When Aliyah Ziddi was four years old, she stole candy from her older brother’s Halloween stash. When he went crying to their mother, Aliyah felt guilty, but upon seeing her brother squawking in the typical fashion of a six-year-old-boy, she burst out laughing and earned herself an hour in time-out.

When Aliyah was eight, her friend Rosie’s parents were getting divorced, and she advised Rosie to throw a tantrum to get them back together. Rosie’s parents employed a therapist for their daughter and sent a very long, concerned email to Aliyah’s parents.

But none of these mistakes held a candle to the one she made on March 8th, 2020.

For on that day, sixteen-year-old Aliyah set her morning alarm an hour ahead. And the worst mistakes form from the most innocuous of intentions.


Aliyah smiled at the glorious sunset outside her bedroom window. The flickering flames of burnished auburn, pale fuchsia, and magnificent gold painted her room in colors of hope. Hope that Monday would come peacefully and gently, soothing instead of painfully rousing her from the allure of dreamy sleep.

The forest below swayed, the furry evergreen heads bobbing in assent.

Goodnight, Aliyah, they seemed to whisper. Sweet dreams.

And she burrowed further down into the downy warmth of her sky-blue comforter and fell asleep.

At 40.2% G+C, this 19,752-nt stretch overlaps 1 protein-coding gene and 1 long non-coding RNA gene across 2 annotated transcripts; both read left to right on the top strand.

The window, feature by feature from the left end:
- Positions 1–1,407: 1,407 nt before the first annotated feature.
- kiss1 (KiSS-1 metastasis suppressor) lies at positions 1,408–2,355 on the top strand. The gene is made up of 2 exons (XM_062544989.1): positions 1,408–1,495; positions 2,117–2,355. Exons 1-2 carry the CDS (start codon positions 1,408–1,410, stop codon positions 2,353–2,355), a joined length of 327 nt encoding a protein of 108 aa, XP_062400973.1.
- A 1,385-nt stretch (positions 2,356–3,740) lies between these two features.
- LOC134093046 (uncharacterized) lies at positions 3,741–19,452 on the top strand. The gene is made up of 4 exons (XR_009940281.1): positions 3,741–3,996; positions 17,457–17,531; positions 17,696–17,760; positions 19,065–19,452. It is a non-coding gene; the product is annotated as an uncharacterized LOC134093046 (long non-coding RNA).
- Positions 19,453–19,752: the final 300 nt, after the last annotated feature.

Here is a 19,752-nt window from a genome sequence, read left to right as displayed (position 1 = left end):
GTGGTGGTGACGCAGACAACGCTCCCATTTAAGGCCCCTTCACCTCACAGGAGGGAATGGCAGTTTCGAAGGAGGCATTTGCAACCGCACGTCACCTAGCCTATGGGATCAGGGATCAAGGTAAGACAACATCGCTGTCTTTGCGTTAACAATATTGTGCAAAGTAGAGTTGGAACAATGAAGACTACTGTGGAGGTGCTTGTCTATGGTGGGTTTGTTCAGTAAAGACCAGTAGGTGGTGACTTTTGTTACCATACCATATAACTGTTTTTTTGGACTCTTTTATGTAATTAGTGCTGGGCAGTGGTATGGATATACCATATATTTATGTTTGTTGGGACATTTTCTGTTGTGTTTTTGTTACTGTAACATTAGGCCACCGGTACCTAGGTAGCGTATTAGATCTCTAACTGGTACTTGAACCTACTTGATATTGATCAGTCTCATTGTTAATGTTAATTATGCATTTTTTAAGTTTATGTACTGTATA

Morning came like an uninvited guest rapping at the door.

Her alarm reverberated noisily, drumming unwelcome beats of silence-shattering agony into her skull.

Aliyah groaned and struggled to sit up.

She opened her eyes and screamed.

Moss, scraggly-green and funereal gray, silver damp and sunlit slippery covered her bed, her room, and her body.

Uncertain wetness permeated her comforter, which had been reduced to a tenth of its vibrant blue hue.

An angry, putrid smell wafted from the moss, which appeared to have been decades old.

Aliyah lurched backward, only to meet with the headboard of her bed, covered in an entirely different type of moss—velvety-thick and olive-basil, covered in droplets of dew that shone like fairy tears.

In one shuddering, brave breath, Aliyah ripped the comforter off.

A sound like a sticky, squelching scream echoed when the comforter was ripped from the bedsheets.

She crouched and leaped to the floor, only to be further scared.

The floor was thick with the green monster, shifting and roiling beneath her feet like snakes of viridescent hell.

The scream that Aliyah let out left her throat raw and stinging.

Gasping, sobbing with disbelief, she cried out, “Aai! Baba!” to which the house creaked with ominous promise.

Aliyah scampered to the door and tugged.

It came apart at its hinges, loosing a shining shower of mossy apologies.

Aliyah tripped down the staircase, half-sprinting to the front door. When she yanked it open, the porch was covered in not just moss, but the fiery remnants of coals and ash.

Outside, the sky was painted a lurid red, the only birds flying a shade of monstrous, nightmare black. One of these dark-winged birds cocked its head Aliyah’s way and regarded her with a beady, crimson stare. After a few seconds of them both glaring at each other, the bird flapped its bony, bat-like wings and sped away.

Aliyah shook her head and looked around.